Martin Fowler’s Refactoring has been relied on by experienced programmers worldwide for over twenty years to improve the design of existing code, enhance software maintainability, and make existing code easier to understand.

Refactoring is the process of improving the design of existing code. The main goals of refactoring are to improve code readability and maintainability, and to make the code easier to change.

This book explains what refactoring is, why you should do it, how to refactor code, and what obstacles you may encounter.

6. Mythical Man-Month, The: Essays on Software Engineering by Frederick Brooks Jr.

The Mythical Man-Month is a must-read for anyone managing complex projects.

It's considered influential and timeless, with a blend of software engineering facts and thought-provoking opinions. It is based on Brooks' experience as project manager for the IBM System/360 computer family and then for OS/360, its massive software system.

7. Test Driven Development: By Example by Kent Beck

Test-driven development is a development methodology meant to eliminate fear in application development. It encourages team communication and collaboration, and teaches programmers to seek out constructive criticism.

This book is a great resource for learning about this development methodology. It provides clear and concise explanations of the concepts, and includes real-world examples to illustrate how they can be applied in practice. If you're looking to learn more about TDD, or want to improve your skills in this area, this book is a great place to start.

8. Software Engineering at Google: Lessons Learned from Programming Over Time by Titus Winters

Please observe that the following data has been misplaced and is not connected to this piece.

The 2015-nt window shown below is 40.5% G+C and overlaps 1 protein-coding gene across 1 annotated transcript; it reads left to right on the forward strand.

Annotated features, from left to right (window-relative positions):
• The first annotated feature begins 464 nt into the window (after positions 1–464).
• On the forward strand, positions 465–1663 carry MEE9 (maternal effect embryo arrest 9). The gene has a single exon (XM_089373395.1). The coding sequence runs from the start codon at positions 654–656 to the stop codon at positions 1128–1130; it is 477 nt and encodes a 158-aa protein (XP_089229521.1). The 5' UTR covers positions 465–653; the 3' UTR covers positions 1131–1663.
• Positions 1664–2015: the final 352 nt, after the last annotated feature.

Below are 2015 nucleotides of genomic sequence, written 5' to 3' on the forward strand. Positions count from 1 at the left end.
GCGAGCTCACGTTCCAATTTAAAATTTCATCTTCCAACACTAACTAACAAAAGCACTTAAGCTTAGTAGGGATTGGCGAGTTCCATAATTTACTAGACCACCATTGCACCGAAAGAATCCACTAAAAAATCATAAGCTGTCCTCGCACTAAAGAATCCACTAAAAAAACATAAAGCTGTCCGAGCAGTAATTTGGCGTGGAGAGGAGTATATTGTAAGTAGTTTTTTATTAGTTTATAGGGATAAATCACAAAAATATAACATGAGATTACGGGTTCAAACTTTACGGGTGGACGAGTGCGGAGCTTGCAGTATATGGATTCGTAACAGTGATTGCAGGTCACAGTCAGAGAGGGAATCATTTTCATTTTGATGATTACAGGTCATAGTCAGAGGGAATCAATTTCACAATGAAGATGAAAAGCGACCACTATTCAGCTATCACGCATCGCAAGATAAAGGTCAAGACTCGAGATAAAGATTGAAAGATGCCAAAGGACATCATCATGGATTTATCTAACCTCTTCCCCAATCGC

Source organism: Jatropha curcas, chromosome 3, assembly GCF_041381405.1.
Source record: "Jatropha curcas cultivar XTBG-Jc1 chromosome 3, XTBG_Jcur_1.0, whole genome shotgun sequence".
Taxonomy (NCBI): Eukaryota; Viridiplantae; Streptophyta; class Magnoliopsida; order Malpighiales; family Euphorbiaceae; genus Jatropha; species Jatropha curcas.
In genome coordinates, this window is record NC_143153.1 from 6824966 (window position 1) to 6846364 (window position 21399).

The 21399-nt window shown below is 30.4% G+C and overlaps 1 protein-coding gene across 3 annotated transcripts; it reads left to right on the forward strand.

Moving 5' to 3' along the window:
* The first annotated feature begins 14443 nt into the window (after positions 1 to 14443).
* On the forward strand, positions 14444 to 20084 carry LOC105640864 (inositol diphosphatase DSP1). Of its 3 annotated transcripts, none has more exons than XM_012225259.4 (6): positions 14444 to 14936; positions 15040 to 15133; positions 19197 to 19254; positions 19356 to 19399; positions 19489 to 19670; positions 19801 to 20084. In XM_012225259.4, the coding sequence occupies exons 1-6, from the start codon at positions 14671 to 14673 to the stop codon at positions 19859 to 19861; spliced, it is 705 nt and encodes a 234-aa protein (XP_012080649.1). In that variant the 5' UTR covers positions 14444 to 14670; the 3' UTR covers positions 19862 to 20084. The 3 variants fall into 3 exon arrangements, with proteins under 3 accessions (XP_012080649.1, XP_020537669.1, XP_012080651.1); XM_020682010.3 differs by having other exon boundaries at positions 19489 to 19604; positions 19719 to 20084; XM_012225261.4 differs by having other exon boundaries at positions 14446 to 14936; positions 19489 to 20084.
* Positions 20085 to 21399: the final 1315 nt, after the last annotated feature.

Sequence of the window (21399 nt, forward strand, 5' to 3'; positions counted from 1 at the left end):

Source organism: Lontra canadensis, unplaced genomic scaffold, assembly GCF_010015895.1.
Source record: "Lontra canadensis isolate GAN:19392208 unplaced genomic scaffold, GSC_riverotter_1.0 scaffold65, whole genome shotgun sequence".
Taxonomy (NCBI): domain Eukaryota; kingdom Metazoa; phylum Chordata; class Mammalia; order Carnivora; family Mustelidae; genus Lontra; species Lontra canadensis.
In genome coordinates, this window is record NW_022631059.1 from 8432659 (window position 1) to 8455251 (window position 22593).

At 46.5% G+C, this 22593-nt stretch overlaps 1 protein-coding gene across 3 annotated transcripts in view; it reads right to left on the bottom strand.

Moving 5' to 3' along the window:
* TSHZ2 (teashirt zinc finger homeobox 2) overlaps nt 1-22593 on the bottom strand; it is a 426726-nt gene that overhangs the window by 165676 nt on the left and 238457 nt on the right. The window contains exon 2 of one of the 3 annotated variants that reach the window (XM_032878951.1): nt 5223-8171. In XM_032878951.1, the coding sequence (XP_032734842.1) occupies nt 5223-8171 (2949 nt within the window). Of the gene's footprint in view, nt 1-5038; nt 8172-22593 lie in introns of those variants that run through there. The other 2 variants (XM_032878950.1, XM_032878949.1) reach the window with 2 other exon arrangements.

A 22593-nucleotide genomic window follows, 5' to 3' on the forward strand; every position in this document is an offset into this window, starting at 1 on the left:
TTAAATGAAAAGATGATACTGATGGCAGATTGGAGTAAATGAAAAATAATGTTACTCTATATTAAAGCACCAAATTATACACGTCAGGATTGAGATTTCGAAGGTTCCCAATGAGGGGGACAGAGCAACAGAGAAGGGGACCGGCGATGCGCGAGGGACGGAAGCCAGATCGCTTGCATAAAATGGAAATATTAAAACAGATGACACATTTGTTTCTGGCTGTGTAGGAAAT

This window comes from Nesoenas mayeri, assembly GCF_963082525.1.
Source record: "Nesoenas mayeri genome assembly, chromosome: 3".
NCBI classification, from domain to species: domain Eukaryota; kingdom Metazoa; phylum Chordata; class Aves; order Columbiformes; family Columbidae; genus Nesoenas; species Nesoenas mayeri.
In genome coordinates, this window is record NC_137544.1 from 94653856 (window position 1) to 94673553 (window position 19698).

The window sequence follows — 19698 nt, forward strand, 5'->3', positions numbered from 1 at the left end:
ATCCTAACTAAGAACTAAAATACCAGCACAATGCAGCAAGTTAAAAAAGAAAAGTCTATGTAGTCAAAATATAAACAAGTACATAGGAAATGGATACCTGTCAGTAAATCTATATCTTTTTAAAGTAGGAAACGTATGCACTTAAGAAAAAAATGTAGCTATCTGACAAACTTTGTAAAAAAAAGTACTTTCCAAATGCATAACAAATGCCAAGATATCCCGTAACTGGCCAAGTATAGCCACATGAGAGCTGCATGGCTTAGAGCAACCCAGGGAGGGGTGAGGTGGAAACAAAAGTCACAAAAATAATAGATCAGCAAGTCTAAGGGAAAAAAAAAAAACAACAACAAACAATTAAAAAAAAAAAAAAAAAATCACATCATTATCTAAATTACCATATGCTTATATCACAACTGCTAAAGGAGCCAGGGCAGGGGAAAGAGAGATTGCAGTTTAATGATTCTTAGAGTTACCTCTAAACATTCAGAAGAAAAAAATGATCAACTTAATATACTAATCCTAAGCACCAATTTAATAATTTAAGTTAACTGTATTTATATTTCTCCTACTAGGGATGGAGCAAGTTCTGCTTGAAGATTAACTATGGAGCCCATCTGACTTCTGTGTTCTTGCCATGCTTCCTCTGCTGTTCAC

This book covers how Google's engineering culture, processes, and tools contribute to the effectiveness of an engineering organization.

Software engineers at Google manage a living codebase that evolves and responds to changing requirements and demands over the length of its life. They do this by using a combination of engineering culture, processes, and tools that allow them to effectively manage change.

There are three principles that software organizations should keep in mind when designing, architecting, writing, and maintaining code: time, scale, and trade-offs.

You'll learn about Google's engineering culture and how it contributes to the effectiveness of an engineering organization. The book covers the company's processes and tools, and how they help manage change. You will also learn about the three principles that software organizations should keep in mind when designing, architecting, writing, and maintaining code: time, scale, and trade-offs.

9. Modern Software Engineering: Doing What Works to Build Better Software Faster by David Farley

David Farley's Modern Software Engineering helps software professionals improve the quality of their applications, their lives, and the lives of their colleagues. The book distills the discipline into two core exercises: learning and exploration and managing complexity. For each, Farley defines principles that can help readers improve everything from their mindset to the quality of their code, and describes approaches proven to promote success.

Farley's approach to software engineering is a comprehensive, unified, and practical approach to solving software development problems within realistic economic constraints. It offers deeper insight into what software developers do every day, helping them create better software, faster, with more pleasure and personal fulfillment.

This book is a great resource for software developers who want to improve their craft and become more efficient and effective at their jobs.